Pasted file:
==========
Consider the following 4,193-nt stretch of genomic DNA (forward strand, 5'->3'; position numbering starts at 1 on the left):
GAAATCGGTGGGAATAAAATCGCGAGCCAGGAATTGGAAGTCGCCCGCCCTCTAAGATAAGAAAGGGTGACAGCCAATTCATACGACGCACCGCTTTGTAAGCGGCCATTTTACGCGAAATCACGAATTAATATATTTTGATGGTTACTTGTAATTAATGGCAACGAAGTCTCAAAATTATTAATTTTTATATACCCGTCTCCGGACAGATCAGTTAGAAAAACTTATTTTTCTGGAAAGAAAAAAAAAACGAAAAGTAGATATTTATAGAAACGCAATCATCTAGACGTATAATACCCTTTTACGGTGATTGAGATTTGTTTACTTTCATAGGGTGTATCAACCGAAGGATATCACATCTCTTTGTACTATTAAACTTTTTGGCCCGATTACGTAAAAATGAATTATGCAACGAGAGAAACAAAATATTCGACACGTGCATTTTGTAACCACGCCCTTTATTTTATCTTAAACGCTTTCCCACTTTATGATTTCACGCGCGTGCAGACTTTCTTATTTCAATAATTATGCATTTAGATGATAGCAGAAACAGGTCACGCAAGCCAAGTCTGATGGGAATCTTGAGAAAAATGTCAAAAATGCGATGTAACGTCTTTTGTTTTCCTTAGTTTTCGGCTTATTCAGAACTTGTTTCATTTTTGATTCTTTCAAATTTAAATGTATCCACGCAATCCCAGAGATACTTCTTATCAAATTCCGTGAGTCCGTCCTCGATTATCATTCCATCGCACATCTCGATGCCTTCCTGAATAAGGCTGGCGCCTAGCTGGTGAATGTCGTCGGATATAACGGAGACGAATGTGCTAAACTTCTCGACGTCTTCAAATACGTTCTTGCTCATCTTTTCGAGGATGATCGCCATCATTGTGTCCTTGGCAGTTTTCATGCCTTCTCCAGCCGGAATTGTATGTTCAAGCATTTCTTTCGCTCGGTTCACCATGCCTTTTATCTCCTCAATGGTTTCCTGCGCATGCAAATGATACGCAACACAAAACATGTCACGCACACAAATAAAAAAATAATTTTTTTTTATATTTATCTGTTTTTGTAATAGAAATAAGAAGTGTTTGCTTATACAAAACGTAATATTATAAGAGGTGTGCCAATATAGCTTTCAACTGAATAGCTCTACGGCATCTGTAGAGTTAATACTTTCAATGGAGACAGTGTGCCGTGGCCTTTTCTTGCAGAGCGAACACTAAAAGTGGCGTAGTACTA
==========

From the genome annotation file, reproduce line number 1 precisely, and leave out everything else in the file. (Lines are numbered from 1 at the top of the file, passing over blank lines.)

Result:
Consider the following 4,193-nt stretch of genomic DNA (forward strand, 5'->3'; position numbering starts at 1 on the left):